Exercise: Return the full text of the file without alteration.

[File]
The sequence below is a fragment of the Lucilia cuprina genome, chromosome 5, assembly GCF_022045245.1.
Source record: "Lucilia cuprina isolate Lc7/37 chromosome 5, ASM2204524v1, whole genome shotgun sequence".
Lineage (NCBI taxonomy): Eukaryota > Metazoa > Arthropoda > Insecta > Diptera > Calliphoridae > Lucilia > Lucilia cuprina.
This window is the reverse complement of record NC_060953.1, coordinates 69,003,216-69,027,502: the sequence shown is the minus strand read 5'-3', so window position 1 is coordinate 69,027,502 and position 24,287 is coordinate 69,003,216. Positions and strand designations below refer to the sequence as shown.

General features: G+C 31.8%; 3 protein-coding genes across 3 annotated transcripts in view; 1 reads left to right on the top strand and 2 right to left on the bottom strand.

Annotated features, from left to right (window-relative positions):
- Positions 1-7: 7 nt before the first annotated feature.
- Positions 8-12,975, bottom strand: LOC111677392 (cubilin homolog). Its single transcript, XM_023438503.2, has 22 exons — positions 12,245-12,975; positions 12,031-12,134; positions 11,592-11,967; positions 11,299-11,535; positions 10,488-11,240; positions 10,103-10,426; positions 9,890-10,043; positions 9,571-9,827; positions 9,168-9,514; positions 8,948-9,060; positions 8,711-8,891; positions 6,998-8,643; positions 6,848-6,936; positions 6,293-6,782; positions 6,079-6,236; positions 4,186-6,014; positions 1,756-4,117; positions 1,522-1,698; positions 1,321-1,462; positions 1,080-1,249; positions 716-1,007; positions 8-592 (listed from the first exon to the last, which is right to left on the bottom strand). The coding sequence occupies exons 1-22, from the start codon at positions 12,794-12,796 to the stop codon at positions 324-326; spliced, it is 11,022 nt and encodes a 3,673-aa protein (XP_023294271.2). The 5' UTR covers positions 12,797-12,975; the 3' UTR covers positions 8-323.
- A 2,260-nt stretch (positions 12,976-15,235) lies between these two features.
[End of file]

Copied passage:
The sequence below is a fragment of the Lucilia cuprina genome, chromosome 5, assembly GCF_022045245.1.
Source record: "Lucilia cuprina isolate Lc7/37 chromosome 5, ASM2204524v1, whole genome shotgun sequence".
Lineage (NCBI taxonomy): Eukaryota > Metazoa > Arthropoda > Insecta > Diptera > Calliphoridae > Lucilia > Lucilia cuprina.
This window is the reverse complement of record NC_060953.1, coordinates 69,003,216-69,027,502: the sequence shown is the minus strand read 5'-3', so window position 1 is coordinate 69,027,502 and position 24,287 is coordinate 69,003,216. Positions and strand designations below refer to the sequence as shown.

General features: G+C 31.8%; 3 protein-coding genes across 3 annotated transcripts in view; 1 reads left to right on the top strand and 2 right to left on the bottom strand.

Annotated features, from left to right (window-relative positions):
- Positions 1-7: 7 nt before the first annotated feature.
- Positions 8-12,975, bottom strand: LOC111677392 (cubilin homolog). Its single transcript, XM_023438503.2, has 22 exons — positions 12,245-12,975; positions 12,031-12,134; positions 11,592-11,967; positions 11,299-11,535; positions 10,488-11,240; positions 10,103-10,426; positions 9,890-10,043; positions 9,571-9,827; positions 9,168-9,514; positions 8,948-9,060; positions 8,711-8,891; positions 6,998-8,643; positions 6,848-6,936; positions 6,293-6,782; positions 6,079-6,236; positions 4,186-6,014; positions 1,756-4,117; positions 1,522-1,698; positions 1,321-1,462; positions 1,080-1,249; positions 716-1,007; positions 8-592 (listed from the first exon to the last, which is right to left on the bottom strand). The coding sequence occupies exons 1-22, from the start codon at positions 12,794-12,796 to the stop codon at positions 324-326; spliced, it is 11,022 nt and encodes a 3,673-aa protein (XP_023294271.2). The 5' UTR covers positions 12,797-12,975; the 3' UTR covers positions 8-323.
- A 2,260-nt stretch (positions 12,976-15,235) lies between these two features.